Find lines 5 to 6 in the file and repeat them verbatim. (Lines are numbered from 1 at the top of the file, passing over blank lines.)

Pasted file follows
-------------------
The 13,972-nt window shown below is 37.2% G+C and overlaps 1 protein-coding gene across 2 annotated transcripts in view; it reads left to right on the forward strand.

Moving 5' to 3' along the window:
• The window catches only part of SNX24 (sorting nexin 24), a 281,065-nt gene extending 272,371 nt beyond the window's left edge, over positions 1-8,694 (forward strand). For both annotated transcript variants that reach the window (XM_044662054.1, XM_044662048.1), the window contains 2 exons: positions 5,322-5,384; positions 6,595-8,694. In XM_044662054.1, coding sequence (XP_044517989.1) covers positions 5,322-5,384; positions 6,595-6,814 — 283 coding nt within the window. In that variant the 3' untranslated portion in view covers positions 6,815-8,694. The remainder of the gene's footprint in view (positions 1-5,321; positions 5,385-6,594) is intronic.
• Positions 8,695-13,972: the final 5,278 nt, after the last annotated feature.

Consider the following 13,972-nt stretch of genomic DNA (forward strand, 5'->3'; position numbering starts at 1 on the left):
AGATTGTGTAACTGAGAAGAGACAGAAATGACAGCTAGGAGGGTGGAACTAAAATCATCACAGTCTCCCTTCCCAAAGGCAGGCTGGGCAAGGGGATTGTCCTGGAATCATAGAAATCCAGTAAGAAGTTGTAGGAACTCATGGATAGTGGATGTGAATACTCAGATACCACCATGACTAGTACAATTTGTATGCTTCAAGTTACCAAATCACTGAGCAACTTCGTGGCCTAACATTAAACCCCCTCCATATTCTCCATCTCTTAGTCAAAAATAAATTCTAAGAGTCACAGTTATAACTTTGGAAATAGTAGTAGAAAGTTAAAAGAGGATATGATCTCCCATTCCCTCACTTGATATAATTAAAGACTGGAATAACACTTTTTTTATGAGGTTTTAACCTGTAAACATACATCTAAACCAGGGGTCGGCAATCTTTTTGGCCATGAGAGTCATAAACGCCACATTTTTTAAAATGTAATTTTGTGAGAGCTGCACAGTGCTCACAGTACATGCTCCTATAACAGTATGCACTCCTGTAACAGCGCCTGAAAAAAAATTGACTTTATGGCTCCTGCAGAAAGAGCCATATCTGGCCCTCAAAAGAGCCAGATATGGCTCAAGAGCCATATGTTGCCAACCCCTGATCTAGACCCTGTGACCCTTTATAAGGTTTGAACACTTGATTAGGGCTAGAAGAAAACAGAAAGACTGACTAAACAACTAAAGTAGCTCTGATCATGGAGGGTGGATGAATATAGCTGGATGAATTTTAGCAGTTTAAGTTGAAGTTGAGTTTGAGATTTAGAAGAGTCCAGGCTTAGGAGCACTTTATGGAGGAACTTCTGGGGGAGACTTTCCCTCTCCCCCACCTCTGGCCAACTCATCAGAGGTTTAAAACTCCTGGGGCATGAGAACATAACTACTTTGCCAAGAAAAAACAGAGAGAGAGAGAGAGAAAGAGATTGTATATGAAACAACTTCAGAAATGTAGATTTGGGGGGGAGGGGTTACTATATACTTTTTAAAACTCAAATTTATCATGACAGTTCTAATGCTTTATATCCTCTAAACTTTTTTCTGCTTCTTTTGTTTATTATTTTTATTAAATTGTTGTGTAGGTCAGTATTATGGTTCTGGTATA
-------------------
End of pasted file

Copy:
Consider the following 13,972-nt stretch of genomic DNA (forward strand, 5'->3'; position numbering starts at 1 on the left):
AGATTGTGTAACTGAGAAGAGACAGAAATGACAGCTAGGAGGGTGGAACTAAAATCATCACAGTCTCCCTTCCCAAAGGCAGGCTGGGCAAGGGGATTGTCCTGGAATCATAGAAATCCAGTAAGAAGTTGTAGGAACTCATGGATAGTGGATGTGAATACTCAGATACCACCATGACTAGTACAATTTGTATGCTTCAAGTTACCAAATCACTGAGCAACTTCGTGGCCTAACATTAAACCCCCTCCATATTCTCCATCTCTTAGTCAAAAATAAATTCTAAGAGTCACAGTTATAACTTTGGAAATAGTAGTAGAAAGTTAAAAGAGGATATGATCTCCCATTCCCTCACTTGATATAATTAAAGACTGGAATAACACTTTTTTTATGAGGTTTTAACCTGTAAACATACATCTAAACCAGGGGTCGGCAATCTTTTTGGCCATGAGAGTCATAAACGCCACATTTTTTAAAATGTAATTTTGTGAGAGCTGCACAGTGCTCACAGTACATGCTCCTATAACAGTATGCACTCCTGTAACAGCGCCTGAAAAAAAATTGACTTTATGGCTCCTGCAGAAAGAGCCATATCTGGCCCTCAAAAGAGCCAGATATGGCTCAAGAGCCATATGTTGCCAACCCCTGATCTAGACCCTGTGACCCTTTATAAGGTTTGAACACTTGATTAGGGCTAGAAGAAAACAGAAAGACTGACTAAACAACTAAAGTAGCTCTGATCATGGAGGGTGGATGAATATAGCTGGATGAATTTTAGCAGTTTAAGTTGAAGTTGAGTTTGAGATTTAGAAGAGTCCAGGCTTAGGAGCACTTTATGGAGGAACTTCTGGGGGAGACTTTCCCTCTCCCCCACCTCTGGCCAACTCATCAGAGGTTTAAAACTCCTGGGGCATGAGAACATAACTACTTTGCCAAGAAAAAACAGAGAGAGAGAGAGAGAAAGAGATTGTATATGAAACAACTTCAGAAATGTAGATTTGGGGGGGAGGGGTTACTATATACTTTTTAAAACTCAAATTTATCATGACAGTTCTAATGCTTTATATCCTCTAAACTTTTTTCTGCTTCTTTTGTTTATTATTTTTATTAAATTGTTGTGTAGGTCAGTATTATGGTTCTGGTATA